Steve Sims is the modern-day Wizard of Oz. For the past 20 years, he’s operated a luxury travel and lifestyle concierge for the rich and famous. His job is to make the impossible possible, and in his new book Bluefishing, he reveals how he makes his clients’ wildest dreams come true.
In this episode, Steve shares the blueprint for how your company can break down any obstacle, accomplish unbelievable feats, and turn your customer’s dreams into a reality.
Where did Steve Sims start his professional journey?
I am an east London brick layer and I just remember questioning anything, I always used to joke that I was an 18 year old 40 year old. I would always ask “Why?”, to the point of really annoying my teachers, my friends, my family. I always wanted to know, “Why is this the life I got to lead, why have I got to be a brick layer just because my dad’s a brick layer?”
It was that constant inquisitive nature of just going, “Well why can’t I walk through that door” and I would walk through that door. That got me into a lot of trouble. As a youngster, people were going, “Look, this is what you do, this is the life that you’ve been dealt with, you know, accept it.”
There’s nothing worse than being told to accept anything and as an entrepreneur. You turn to an entrepreneur and go “Hey, this is the way it is, just accept it.”
That’s what sent me off, really just trying to find where that square hole was that I could fit in, rather than where I was trying to be forced in.
What led you to start the Blue Fish Group?
The complete polar opposite from being a brick layer is a stock broker. I had a friend of mine in London, they were actually going to Hong Kong because there was, at that time, a mass exodus of British stock brokers going over to Asia, looking after something called the Tiger Market in the 80’s.
Believe it or not, I actually borrowed my dad’s suit, went into the bank where my friend was working, and talked to the floor manager into actually giving me a job. Somehow, through the connections going out with people, I actually got transferred from London to Hong Kong as a stock broker.
“I landed on a Saturday, I got dropped with them on a Saturday night, got drunk with them on a Sunday night, did initiation on a Monday, and I was fired on a Tuesday.”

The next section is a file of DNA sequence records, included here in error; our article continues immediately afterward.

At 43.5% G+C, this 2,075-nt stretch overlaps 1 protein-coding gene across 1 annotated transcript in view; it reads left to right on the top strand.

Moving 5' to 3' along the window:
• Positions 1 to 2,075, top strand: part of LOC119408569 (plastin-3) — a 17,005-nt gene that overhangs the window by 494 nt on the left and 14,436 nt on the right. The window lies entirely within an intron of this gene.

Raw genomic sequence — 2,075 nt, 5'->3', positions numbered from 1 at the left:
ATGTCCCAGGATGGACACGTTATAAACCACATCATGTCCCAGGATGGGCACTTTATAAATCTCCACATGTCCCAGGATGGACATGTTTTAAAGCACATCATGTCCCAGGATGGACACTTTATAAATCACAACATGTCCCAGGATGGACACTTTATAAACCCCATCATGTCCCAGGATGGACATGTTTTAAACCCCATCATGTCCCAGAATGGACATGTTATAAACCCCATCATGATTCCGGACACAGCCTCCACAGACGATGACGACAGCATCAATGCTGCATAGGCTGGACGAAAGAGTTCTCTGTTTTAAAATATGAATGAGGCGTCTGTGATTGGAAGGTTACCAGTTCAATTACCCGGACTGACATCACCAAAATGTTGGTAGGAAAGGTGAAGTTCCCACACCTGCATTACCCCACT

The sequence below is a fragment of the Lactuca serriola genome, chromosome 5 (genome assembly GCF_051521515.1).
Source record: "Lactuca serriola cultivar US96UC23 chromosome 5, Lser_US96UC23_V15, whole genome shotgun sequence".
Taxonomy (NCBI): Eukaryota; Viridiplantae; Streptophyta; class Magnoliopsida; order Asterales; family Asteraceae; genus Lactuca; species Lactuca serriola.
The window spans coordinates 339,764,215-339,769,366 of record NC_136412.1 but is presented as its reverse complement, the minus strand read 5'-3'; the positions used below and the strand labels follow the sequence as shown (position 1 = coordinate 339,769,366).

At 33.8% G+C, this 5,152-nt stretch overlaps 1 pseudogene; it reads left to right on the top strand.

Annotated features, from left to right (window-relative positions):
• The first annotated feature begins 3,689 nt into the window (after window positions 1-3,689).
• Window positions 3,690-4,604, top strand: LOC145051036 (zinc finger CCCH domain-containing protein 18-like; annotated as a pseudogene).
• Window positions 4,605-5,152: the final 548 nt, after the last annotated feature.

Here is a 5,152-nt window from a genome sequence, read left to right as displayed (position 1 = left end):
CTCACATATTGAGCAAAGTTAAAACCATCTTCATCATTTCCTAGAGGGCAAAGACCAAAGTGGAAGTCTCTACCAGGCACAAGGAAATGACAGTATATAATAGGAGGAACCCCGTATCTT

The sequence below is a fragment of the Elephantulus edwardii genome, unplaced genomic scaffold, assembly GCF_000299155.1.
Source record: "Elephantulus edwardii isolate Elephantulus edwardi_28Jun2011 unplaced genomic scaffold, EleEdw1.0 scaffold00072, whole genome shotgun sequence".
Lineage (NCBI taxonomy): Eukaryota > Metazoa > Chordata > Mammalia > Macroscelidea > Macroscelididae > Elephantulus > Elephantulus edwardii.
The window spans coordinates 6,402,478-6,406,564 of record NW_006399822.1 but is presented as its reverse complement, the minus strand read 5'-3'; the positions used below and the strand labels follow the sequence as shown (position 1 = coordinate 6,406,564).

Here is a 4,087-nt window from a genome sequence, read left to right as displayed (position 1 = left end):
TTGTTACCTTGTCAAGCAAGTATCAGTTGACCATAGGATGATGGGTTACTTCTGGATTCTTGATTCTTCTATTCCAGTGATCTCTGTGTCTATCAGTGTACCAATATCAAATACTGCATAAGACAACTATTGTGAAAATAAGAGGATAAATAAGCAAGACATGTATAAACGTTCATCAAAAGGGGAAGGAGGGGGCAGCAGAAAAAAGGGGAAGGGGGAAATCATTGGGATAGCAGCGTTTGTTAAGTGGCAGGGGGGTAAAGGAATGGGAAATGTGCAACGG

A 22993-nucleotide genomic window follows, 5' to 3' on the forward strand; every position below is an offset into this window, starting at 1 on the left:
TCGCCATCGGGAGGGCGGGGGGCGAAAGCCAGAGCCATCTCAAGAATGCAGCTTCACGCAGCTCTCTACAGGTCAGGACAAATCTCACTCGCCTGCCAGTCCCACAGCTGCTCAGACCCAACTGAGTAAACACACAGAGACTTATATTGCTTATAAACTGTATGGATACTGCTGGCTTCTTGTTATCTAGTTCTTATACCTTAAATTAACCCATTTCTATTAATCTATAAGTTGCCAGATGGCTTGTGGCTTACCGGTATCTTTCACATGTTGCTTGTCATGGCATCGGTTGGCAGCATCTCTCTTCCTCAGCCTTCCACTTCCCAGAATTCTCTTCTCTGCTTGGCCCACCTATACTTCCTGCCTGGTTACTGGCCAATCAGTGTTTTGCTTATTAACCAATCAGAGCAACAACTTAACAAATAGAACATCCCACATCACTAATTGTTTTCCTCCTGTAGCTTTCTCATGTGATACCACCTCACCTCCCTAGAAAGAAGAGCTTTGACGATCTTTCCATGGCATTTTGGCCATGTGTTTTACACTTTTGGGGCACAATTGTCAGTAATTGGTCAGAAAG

They realized that they had basically brought someone over to Hong Kong that had no idea what he was doing.
My dad is an Irish brick layer and he used to live on certain quotes. I would remember him saying things to me, at the age of like 12, 14, 18, you just got to look at that and you go, “What are you all about?” But then he’d come back and hit you in the head later on. I remember him, especially coming from a tough industry like construction, turning around to me one day and saying:
“The fight’s not over when you go down, son. It’s when you stop getting up.”
I remember the time going, “What the bloody hell does that mean?” You know? When I lost my job in Hong Kong, it was one of those things that “Alright, lost my job, now what?” I just went out and tried to find something and I ended up working as god created me to, as a doorman of nightclubs.
Before you knew it, I just started talking to different people.
I was never one of the best communicators. Waiters, waitresses and bar staff. Those are the best communicators in the world.
They know how – they look at you and within a second, “They know, is this a business trip, do I have to be ultra-respectful to that person or do I have to flirt with them a little bit?” They know how to interact with people in a heartbeat, from dealing with a thousand people a night. So honing that talent as a doorman, I enjoyed watching that and seeing how different people were being communicated differently.
I was just a student of life watching how this was going and without realizing it, built up a reputation as a guy that just told the truth. If this was a good club to go into that night, I’d let you in. If it wasn’t really happening, I wouldn’t let you in, I’ll tell you to go down the road, speak to Jimmy, tell him Sims sent you.
It just started growing organically without me realizing what I was actually building.
How did you decide to make Blue Fish into a company?
Here’s the stupidity behind it. For about the first to four to five years of having Blue Fish as a connector, community kind of company, I won’t say concierge, I wasn’t that then. I was still going to banks and stock broking firms applying for a job. It was actually my wife that said, “You’re doing all of this but you’re charging people to get them into the things and to make things happen.”
“This is our bank account, you’ve already got something here and it was her bringing in the bank account.” I remember, I was sitting in the back kitchen, she walks in with a paper and lays down our bank account and goes:
“You’re trying to hustle for a job in a bank. You’ve already got one. Maybe you should pay attention to that.”
That was in about 97 and I was like, “Wow, who’s going to pay me to get things done?” She said, “They already do. You’ve been doing this since ‘92. You’ve already got a couple of hundred people that ask you to go to Monaco, ask you to go to New York. You’ve already got it.”
Then we started kind of trying to pay attention to it and of course, like all entrepreneurs, the second you try to turn something that you naturally do into a business, you screw it up in every possible way. We had the password “Blue Fish” to get into one of our parties and it kind of stuck.
We would send people passwords to get in, we’d still charge them, but we would say, “Look, the password is, name two of the Teletubbies” or “Finish this sentence, one fish, two fish, red fish…”
If someone came up to the door and they weren’t cool enough, humble enough to just repeat this password, we wouldn’t let them in. Before we knew it, four years later, we have people walking up to the door going, “Blue Fish.” “In you go, enjoy the night.”